Winnipeg Free Press - ONLINE EDITION
Posted: 04/17/2013 11:45 PM | Comments: 0
STEINBACH — Of the two goals Steinbach Pistons forward Trent Genyk scored on Wednesday night, the first was quick and greasy, whacked in from a scramble of sticks in blue paint just 50 seconds into the game.
Genyk’s second first-period goal, though, was oh-so-pretty, a slick snap over Dauphin Kings goalie Jeremy Pominville’s left shoulder. That’s what memory records, anyway. History records this: Those two markers came when it mattered most. They put the Pistons en route to clinching Game 6 of the Manitoba Junior Hockey League final.
All it took was one more goal, a third-period shot by Myles Nykoluk, to allow the Pistons to claim their first Turnbull Cup. The score, when the final buzzer sounded, stood at 3-2. The soldout crowd jammed shoulder to shoulder at TG Smith Centre went absolutely nuts.
Steinbach won the best-of-seven series 4-2.
"I don’t have words to express this," Genyk said, out on the ice surrounded by his teammates, the cup, and exuberantly thrown sticks and gloves. "Coming into this year, our goal was to make .500 and get in the playoffs. To come this far and win it all is just an unreal feeling."
Lord, after past seasons spent struggling to escape the basement of the MJHL’s Addison Division, the Pistons wanted this so much.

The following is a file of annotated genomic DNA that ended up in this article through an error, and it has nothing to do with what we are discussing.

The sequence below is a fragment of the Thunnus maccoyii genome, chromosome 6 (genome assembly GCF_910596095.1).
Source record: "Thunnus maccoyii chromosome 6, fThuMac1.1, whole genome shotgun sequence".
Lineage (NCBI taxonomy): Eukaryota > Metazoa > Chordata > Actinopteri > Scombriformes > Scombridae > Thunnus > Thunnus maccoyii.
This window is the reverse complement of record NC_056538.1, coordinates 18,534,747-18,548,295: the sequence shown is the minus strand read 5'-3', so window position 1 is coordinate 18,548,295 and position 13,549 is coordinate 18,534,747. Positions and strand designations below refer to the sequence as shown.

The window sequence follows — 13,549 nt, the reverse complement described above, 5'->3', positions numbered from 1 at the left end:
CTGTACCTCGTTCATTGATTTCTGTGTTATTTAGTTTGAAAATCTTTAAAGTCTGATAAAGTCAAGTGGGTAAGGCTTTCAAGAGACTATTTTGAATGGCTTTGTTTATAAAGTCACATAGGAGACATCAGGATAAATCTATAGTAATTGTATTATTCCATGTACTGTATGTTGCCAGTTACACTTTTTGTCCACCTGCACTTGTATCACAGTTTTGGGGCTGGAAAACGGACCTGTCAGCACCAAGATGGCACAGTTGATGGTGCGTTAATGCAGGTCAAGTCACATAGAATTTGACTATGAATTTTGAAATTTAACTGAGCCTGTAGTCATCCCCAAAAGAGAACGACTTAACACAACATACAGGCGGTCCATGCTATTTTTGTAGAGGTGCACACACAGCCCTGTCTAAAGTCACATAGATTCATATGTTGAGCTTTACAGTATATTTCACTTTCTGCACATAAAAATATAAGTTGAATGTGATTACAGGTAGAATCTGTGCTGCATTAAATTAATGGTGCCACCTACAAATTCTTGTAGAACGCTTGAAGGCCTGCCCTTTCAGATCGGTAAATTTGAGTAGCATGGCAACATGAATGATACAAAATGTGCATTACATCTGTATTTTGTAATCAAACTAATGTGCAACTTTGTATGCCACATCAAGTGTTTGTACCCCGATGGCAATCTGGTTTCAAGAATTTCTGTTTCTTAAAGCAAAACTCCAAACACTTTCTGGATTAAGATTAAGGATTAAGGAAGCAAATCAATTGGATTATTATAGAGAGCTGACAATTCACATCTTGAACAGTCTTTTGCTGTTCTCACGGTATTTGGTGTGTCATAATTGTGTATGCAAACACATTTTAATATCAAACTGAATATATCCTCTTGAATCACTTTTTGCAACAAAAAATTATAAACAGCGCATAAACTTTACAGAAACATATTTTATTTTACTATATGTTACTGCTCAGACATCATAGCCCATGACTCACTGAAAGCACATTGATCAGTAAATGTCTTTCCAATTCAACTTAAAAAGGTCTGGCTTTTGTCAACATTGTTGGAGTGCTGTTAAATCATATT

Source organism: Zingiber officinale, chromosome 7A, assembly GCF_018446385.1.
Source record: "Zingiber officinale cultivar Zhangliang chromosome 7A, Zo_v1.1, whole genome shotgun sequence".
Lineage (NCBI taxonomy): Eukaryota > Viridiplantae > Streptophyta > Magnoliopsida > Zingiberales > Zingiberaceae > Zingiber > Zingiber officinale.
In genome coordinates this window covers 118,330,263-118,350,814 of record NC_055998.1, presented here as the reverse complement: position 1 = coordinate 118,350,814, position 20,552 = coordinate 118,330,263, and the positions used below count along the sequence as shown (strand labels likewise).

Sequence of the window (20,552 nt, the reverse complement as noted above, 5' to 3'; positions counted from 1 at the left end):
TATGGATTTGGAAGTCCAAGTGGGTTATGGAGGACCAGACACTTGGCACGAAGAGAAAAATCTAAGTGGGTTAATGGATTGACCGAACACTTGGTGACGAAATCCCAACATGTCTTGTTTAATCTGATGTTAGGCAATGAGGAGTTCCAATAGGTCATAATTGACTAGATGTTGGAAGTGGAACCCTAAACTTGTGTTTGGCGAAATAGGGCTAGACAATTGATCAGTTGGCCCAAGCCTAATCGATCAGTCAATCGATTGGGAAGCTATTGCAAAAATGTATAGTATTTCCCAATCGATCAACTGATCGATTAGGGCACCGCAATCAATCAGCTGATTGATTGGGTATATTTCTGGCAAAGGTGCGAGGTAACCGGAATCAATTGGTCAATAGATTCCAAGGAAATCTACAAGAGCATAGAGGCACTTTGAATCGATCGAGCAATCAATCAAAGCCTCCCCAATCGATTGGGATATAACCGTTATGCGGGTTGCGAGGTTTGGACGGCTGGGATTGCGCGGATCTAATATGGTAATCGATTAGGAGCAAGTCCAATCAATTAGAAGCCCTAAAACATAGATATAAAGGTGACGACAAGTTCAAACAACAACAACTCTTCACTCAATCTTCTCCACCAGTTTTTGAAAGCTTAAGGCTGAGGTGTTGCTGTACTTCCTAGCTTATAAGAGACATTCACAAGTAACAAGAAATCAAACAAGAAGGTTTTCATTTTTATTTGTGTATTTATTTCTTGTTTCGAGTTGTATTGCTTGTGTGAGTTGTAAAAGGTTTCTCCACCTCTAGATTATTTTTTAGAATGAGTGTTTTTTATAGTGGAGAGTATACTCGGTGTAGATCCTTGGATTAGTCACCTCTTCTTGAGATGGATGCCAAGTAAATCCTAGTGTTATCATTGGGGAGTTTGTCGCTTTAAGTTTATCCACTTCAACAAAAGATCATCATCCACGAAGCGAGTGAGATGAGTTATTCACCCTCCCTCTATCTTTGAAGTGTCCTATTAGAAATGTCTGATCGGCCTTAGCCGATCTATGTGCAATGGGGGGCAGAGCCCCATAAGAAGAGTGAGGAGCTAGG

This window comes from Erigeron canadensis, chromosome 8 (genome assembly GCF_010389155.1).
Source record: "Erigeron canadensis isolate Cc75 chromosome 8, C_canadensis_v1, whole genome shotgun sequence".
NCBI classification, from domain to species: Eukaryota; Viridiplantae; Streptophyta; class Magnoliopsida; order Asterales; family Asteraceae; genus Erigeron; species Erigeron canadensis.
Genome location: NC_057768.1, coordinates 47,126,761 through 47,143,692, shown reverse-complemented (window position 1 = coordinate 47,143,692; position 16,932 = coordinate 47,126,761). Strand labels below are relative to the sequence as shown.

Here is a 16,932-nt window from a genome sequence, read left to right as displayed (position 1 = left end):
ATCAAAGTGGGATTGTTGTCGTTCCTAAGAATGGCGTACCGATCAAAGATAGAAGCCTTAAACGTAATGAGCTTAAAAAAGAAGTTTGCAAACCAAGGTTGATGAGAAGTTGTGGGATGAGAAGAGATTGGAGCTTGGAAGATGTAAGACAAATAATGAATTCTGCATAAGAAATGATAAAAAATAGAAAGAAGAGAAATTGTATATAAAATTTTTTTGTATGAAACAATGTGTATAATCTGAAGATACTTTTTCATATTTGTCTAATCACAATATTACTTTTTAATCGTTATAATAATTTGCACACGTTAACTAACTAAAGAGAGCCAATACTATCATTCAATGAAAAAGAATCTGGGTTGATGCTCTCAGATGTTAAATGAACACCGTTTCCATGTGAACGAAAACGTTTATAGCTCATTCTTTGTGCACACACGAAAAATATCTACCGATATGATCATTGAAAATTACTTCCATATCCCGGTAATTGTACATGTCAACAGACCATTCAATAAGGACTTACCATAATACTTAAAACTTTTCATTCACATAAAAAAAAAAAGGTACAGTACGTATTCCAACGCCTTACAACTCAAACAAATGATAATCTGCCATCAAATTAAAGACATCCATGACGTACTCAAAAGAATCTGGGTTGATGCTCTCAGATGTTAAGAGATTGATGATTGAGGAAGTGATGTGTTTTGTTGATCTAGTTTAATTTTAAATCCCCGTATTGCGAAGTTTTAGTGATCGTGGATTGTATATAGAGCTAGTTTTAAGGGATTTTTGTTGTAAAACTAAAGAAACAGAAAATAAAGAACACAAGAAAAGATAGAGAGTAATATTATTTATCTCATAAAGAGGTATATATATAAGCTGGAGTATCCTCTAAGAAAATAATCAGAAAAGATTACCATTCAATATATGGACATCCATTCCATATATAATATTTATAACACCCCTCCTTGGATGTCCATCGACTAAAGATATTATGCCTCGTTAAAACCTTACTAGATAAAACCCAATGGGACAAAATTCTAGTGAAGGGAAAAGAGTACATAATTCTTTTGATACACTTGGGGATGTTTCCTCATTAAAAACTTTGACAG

It took just under nine minutes for the Pistons to go up 2-0 and the Kings, who came into the MJHL playoffs favoured as a power, struggled to answer.
The visitors didn’t hit the scoreboard until 15 minutes into the second period, when a shot by Guillaume Naud finally beat Pistons goaltender Corey Koop.
Still, it was never going to be easy. The teams’ last two meetings ended in tense 4-3 overtime victories for the Pistons. This game threatened to go the same, when a goal by Kings forward Jesse Sinatynski in the dying minutes of the third narrowed Steinbach’s lead to one. But the Pistons held on.
In the end, Koop — who was named the top MJHL goaltender — turned away 28 shots. It’s the 20-year-old’s last year in the league, and it wrapped up the right way.
"I wish I wasn’t saying goodbye this year," Koop said, as family and friends flocked to the ice to congratulate the team. "I’d like nothing more than to be able to play another year or two here. We have the best fans in the league."
For those fans, there could be more yet to celebrate. After a week to rest and recuperate, the Pistons will head to Nanaimo for the Canadian Junior Hockey League Western Championship later this month.
Only one season into a new management team for the Pistons, to go from struggling to sniff playoffs to taking the whole thing — it’s an incredible turnaround, and one the community of Steinbach was starving for.
"Being from Steinbach, this is very special," said Pistons head coach Paul Dyck, who said the team’s success exceeded his wildest dreams for the new management’s first year. "We’ve been waiting for a championship in this community for awhile... I’m so proud of our group. There’s so much character in our room."
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